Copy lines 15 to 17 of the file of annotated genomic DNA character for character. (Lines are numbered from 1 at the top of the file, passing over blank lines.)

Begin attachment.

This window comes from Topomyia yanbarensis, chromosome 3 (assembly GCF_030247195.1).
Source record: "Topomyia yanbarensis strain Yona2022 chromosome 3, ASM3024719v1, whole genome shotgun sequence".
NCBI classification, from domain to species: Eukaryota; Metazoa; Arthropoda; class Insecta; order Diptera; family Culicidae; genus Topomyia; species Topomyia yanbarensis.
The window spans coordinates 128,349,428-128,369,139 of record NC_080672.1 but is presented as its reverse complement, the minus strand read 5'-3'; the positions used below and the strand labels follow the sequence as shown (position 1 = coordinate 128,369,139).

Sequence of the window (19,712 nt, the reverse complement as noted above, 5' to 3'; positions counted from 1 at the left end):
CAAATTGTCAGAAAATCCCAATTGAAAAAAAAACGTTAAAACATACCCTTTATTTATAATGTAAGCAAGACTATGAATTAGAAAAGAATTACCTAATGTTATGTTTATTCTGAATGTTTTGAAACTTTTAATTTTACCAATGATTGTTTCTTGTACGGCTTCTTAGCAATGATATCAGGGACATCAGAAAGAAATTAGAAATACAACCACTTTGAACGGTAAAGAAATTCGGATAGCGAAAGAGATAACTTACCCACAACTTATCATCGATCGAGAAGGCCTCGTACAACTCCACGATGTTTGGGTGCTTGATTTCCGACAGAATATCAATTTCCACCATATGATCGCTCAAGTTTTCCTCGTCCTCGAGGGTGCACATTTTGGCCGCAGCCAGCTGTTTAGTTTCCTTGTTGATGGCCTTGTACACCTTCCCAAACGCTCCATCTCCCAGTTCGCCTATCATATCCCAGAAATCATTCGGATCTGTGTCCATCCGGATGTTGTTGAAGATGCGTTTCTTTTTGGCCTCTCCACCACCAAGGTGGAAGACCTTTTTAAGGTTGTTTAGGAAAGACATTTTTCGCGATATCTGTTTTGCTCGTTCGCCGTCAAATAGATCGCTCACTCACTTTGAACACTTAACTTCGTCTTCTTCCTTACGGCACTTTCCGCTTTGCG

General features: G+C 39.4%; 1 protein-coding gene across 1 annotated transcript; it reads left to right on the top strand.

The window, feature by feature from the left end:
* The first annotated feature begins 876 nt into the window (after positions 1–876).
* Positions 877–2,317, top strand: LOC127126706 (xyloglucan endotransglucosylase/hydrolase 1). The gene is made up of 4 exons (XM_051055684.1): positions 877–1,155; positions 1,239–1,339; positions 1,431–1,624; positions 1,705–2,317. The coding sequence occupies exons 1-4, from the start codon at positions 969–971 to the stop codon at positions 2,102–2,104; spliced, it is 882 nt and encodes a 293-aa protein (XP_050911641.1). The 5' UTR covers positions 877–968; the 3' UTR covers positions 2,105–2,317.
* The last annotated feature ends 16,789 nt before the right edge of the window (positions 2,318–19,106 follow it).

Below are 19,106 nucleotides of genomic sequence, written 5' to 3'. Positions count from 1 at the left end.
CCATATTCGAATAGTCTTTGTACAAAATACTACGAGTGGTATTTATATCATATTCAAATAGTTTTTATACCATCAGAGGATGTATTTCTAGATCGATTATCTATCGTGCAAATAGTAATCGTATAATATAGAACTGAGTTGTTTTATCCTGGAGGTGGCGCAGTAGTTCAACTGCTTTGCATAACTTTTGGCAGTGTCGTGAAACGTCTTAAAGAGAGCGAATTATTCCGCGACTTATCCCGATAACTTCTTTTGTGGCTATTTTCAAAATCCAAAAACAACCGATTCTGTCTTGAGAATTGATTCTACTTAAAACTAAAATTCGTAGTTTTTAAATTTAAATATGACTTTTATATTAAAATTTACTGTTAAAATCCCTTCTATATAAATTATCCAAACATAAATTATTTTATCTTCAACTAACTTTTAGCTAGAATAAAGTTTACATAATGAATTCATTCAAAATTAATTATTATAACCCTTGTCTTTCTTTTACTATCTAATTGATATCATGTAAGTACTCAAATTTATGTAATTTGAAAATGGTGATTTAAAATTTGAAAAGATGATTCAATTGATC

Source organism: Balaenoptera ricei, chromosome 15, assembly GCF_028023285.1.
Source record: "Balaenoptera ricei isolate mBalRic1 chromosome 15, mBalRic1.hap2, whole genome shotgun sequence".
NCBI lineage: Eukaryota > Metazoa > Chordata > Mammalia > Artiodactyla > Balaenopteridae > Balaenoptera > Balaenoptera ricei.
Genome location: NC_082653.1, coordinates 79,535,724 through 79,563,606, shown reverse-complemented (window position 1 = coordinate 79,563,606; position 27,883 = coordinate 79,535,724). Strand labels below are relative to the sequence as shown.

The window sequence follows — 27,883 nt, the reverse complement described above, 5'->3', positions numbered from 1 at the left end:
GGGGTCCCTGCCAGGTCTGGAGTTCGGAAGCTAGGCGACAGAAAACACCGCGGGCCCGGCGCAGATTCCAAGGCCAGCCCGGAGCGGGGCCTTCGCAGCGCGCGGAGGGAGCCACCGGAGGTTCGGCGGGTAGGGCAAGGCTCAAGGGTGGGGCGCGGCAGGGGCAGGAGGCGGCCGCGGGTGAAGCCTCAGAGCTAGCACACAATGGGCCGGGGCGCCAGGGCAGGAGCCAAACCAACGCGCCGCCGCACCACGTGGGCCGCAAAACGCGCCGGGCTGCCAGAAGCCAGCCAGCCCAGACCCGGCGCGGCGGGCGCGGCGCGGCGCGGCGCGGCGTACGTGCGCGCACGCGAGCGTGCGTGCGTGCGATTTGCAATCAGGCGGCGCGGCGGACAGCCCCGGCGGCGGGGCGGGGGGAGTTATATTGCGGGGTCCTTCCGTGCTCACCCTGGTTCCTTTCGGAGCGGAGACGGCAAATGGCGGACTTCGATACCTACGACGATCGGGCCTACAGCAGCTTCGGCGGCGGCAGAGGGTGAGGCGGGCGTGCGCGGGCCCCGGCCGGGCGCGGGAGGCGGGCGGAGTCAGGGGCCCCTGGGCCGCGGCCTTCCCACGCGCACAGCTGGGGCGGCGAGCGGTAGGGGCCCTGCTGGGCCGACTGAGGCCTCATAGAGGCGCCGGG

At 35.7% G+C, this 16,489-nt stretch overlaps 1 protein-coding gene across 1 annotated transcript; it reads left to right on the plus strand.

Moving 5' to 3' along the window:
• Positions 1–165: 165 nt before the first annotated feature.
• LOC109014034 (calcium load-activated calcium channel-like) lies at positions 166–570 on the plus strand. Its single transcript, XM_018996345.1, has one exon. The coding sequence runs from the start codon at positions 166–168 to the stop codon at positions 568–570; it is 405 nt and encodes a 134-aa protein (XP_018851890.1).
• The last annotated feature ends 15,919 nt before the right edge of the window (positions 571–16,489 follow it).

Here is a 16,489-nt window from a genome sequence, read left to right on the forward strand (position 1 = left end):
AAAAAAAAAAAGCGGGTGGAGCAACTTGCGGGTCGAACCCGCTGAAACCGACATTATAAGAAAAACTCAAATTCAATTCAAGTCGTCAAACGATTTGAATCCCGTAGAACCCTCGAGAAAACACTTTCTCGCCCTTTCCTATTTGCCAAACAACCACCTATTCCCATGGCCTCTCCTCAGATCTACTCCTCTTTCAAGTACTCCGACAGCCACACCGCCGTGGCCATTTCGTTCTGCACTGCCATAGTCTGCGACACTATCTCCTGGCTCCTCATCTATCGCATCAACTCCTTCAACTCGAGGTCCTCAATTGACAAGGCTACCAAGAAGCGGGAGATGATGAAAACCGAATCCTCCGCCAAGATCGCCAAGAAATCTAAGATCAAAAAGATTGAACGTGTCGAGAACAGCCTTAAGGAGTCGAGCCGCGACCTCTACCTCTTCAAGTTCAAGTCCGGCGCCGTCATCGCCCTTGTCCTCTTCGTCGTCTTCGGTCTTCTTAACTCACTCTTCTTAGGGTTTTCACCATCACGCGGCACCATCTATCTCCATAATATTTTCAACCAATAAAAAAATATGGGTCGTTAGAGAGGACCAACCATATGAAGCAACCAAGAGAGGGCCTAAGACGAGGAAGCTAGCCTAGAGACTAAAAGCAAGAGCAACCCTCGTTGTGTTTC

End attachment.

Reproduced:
Source record: "Balaenoptera ricei isolate mBalRic1 chromosome 15, mBalRic1.hap2, whole genome shotgun sequence".
NCBI lineage: Eukaryota > Metazoa > Chordata > Mammalia > Artiodactyla > Balaenopteridae > Balaenoptera > Balaenoptera ricei.
Genome location: NC_082653.1, coordinates 79,535,724 through 79,563,606, shown reverse-complemented (window position 1 = coordinate 79,563,606; position 27,883 = coordinate 79,535,724). Strand labels below are relative to the sequence as shown.